Killian P. Brennan, Robert O. David, and Nadine Borduas-Dedekind
Atmos. Chem. Phys., 20, 163–180,Short summary
To contribute to our understanding of the liquid water-to-ice ratio in mixed-phase clouds, this study provides a spatial and temporal dataset of ice-nucleating particle (INP) concentrations in meltwater of 88 snow samples across 17 locations in the Swiss Alps. The impact of altitude, terrain, time since last snowfall and depth on freezing temperatures was also investigated. The measured INP concentrations provide an estimate of cloud glaciation temperatures important for cloud lifetime.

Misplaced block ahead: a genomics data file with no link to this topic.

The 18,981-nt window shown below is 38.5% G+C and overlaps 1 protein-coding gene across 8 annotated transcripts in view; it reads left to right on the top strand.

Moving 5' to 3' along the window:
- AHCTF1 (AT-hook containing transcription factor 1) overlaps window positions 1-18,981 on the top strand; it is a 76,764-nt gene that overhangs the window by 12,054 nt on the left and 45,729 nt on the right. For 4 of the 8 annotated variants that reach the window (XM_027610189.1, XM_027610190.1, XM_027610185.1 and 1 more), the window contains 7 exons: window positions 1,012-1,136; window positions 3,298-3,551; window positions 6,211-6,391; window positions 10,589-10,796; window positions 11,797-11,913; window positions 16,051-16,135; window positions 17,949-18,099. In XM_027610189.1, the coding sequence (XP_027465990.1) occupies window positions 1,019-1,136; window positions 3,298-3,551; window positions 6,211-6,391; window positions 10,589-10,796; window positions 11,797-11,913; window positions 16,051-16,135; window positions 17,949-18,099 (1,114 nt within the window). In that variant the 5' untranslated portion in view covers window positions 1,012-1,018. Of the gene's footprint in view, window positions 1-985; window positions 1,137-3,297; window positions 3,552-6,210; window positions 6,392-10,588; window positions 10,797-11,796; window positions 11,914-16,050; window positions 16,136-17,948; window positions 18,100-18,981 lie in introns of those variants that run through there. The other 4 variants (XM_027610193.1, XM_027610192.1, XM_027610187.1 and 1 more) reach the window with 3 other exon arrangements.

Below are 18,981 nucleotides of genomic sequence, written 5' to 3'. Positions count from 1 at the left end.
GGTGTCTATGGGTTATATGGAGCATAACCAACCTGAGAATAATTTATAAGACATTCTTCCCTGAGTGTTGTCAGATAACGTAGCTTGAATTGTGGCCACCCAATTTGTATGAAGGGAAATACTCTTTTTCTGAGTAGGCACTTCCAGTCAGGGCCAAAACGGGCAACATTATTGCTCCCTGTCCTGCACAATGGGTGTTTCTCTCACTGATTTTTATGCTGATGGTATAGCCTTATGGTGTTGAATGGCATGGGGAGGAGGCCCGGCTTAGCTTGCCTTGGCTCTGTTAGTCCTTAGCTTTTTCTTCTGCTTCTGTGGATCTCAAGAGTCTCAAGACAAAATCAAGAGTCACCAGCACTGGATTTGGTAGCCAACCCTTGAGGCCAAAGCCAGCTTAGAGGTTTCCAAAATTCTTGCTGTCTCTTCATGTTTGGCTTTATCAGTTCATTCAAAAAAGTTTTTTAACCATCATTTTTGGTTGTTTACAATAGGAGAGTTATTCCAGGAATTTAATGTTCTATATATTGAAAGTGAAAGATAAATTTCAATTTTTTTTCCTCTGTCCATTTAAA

Robert O. David, Maria Cascajo-Castresana, Killian P. Brennan, Michael Rösch, Nora Els, Julia Werz, Vera Weichlinger, Lin S. Boynton, Sophie Bogler, Nadine Borduas-Dedekind, Claudia Marcolli, and Zamin A. Kanji
Atmos. Meas. Tech., 12, 6865–6888,Short summary
Here we present the development and applicability of the DRoplet Ice Nuclei Counter Zurich (DRINCZ). DRINCZ allows for ice nuclei in the immersion mode to be quantified between 0 and -25 °C with an uncertainty of ±0.9 °C. Furthermore, we present a new method for assessing biases in drop-freezing apparatuses and cumulative ice-nucleating-particle concentrations from snow samples collected in the Austrian Alps at the Sonnblick Observatory.
Nadine Borduas-Dedekind, Rachele Ossola, Robert O. David, Lin S. Boynton, Vera Weichlinger, Zamin A. Kanji, and Kristopher McNeill
Atmos. Chem. Phys., 19, 12397–12412,Short summary